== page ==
Solyndra, the company with those unusual cylindrical CIGS thin-film PV modules, is on a bit of a roll. Late last week, the solar manufacturer received word that it had received a U.S. Department of Energy loan guarantee, to the tune of $535 million, monies it will use to expand its Northern California manufacturing base.
According to a myriad of recently released market research data, the PV market grew over 100% in 2008, well above the CAGR growth levels of the last five years or more. Looking more closely at the data, the fourth quarter of 2008 indicated a massive change in the industry’s dynamics as the supply change shifted from prolonged undersupply to significant oversupply. The impact of the global financial crisis became fully evident and demand virtually came to a halt.
When I openly wondered about the fate of OptiSolar, post-First Solar pipeline sale, in my most recent blog, little did I know that within 24 hours of posting those words that the company’s fate would be announced. The Sacramento Business Journal, in a story published earlier today, reports that the amorphous-silicon thin-film PV module company has had to shut down operations and lay off most of its employees.
This edition of PV-Tech’s solar short takes blog-column examines Micron’s first exploratory steps into solar manufacturing, Phoenix Solar’s burgeoning expertise in thin-film PV installations, OptiSolar’s muddled outlook after the First Solar pipeline sale, Barclays Capital’s updated solar market and polysilicon forecasts, and that intrepid solar-power system installation team orbiting our planet.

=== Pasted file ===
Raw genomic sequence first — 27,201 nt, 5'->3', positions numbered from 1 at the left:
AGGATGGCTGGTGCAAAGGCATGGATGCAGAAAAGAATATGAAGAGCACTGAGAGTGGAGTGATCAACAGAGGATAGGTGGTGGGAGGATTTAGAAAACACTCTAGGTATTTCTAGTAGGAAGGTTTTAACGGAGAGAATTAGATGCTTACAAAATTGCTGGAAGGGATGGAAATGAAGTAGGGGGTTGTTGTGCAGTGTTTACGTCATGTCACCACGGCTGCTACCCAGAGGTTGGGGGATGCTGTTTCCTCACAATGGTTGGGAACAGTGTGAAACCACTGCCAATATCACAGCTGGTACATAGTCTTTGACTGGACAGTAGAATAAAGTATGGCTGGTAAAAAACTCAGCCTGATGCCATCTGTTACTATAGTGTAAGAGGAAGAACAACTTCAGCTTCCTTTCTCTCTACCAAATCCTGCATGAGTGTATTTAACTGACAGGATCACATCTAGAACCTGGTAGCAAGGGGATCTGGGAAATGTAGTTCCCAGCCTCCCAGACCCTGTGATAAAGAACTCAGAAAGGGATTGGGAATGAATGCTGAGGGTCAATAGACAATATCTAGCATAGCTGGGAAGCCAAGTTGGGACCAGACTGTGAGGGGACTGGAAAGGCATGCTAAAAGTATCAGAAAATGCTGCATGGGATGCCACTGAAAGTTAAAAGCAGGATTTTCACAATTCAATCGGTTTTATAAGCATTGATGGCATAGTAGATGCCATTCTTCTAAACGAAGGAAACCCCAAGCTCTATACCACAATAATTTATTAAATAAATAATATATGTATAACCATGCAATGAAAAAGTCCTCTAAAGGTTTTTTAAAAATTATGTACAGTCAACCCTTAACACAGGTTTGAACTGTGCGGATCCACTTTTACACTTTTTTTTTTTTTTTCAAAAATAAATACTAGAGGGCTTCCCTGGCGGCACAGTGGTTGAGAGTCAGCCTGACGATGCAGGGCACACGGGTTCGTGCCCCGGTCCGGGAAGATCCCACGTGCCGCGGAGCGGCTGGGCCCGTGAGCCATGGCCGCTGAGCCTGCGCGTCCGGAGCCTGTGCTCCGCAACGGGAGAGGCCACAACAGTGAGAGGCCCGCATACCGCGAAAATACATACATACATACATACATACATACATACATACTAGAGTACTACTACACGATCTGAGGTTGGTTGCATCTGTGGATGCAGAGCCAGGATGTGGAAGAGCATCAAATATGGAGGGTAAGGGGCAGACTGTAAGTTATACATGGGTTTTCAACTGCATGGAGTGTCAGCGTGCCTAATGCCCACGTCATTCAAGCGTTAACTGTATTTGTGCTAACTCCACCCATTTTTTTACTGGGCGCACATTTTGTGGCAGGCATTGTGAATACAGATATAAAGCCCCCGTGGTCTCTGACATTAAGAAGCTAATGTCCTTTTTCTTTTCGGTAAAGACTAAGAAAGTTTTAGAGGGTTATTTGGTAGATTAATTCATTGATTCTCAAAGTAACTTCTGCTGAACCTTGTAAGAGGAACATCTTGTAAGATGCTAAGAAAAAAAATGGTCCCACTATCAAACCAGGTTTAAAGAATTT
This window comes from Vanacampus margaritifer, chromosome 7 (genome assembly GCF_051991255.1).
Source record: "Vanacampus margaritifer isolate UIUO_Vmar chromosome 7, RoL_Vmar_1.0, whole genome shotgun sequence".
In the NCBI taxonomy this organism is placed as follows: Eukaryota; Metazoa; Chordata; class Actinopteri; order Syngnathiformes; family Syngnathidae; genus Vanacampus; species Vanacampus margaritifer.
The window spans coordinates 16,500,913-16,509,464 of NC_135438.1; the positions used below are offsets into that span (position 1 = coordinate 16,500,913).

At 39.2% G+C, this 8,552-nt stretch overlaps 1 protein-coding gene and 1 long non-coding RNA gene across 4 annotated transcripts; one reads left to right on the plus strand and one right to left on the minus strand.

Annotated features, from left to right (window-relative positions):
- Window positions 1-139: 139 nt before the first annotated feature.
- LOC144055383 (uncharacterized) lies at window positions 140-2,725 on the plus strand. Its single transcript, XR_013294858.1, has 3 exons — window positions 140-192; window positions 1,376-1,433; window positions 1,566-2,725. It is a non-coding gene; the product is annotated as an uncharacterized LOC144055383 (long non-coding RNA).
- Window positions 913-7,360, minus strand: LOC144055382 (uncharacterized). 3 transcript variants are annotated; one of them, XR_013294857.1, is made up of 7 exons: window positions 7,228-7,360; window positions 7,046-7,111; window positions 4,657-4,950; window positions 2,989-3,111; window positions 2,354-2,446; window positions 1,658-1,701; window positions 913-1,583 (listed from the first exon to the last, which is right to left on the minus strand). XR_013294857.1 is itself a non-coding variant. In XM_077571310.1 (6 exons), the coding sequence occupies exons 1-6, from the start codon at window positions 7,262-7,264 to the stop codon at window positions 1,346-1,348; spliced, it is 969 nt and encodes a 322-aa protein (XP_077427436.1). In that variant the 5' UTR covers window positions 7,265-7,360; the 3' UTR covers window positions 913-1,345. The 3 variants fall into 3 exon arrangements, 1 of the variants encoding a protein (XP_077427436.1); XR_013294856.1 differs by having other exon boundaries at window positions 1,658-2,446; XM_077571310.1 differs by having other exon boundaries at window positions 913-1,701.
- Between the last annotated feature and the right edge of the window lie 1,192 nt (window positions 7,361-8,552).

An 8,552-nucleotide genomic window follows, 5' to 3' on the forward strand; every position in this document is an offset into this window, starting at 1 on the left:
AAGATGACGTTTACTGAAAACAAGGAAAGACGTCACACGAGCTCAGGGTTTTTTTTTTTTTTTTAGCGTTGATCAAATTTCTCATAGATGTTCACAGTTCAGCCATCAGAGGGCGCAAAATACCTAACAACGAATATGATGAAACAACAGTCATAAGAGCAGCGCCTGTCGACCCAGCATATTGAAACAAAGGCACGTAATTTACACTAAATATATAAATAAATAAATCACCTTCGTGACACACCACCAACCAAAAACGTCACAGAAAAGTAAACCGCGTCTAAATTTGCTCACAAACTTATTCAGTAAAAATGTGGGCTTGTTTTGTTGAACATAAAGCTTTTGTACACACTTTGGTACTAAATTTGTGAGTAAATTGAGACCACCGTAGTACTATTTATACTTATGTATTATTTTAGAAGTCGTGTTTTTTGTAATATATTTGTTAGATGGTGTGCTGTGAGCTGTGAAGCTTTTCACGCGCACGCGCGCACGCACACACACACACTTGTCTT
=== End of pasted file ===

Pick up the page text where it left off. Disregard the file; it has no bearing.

With the winds of the economic downturn lashing their faces, Energy Conversion Devices’ Mark Morelli and Harry Zike stiffened their upper lips and doled out more details of what is being called a “prudent companywide plan to reduce costs and slow production” during a hastily organized conference call with the analyst community Monday, after the U.S. stock market closed. Here are some additional insights into the company’s actions offered by its president/CEO and CFO, with a small dollop of obligatory commentary.
Thin-Film Today’s Joshua Bull presents an in-depth look at the recent spate of investment in European thin-film companies.The EU recently reinforced its commitment to renewable energy with an EU-wide directive that commits the EU to 20% renewable energy targets by 2020.
The tremendous surge in the solar PV space over the past several years has put added pressure on the few accredited testing labs around the world, with months-long backlogs of customer modules waiting in the queue for analysis, test, and certification. Just as the solar-on-growth-hormones era abates somewhat, new and expanded testing facilities are coming online, including TUV Rheinland’s joint venture with Arizona State University’s Photovoltaic Testing Lab and Underwritersw Lab’s (UL) PV Technology Centers of Excellence facilities in Silicon Valley and Suzhou, China.
I can’t dispute iSuppli über-analyst Henning Wicht’s overwhelming argument showing European supremacy in installed solar power capacity over the Americans, as well as the fourth-place overall position of the States in cell manufacturing behind Europe, China, and Japan. Europe and Germany in particular rock the world when it comes to solar, thanks to generous government assistance, public exuberance, and a coterie of outstanding companies pushing PV forward. But my inner patriot compels me to point out a list of reasons why solar power technology, which was born in the USA, still has some bragging rights in its birthplace.
The idea of Tokyo Electron and Oerlikon Solar joining up in a comprehensive “strategic cooperation” in the thin-film PV market is a powerful one. Imagine all of mighty TEL’s R&D, production, sales, marketing, and technical support intertwined with Oerlikon’s leading-edge amorphous/micromorph-silicon TFPV prowess. But the reality of their new partnership appears to be alot less sexy.
The breaking of the buck-a-watt manufacturing cost barrier by First Solar, turnkey CIGS and CdTe plays by centrotherm and Roth & Rau, BP’s real estate adventure, the future of solar fuel, and renewable energy down on the (pig) farm make up this group of solar short takes for your collective cogitation.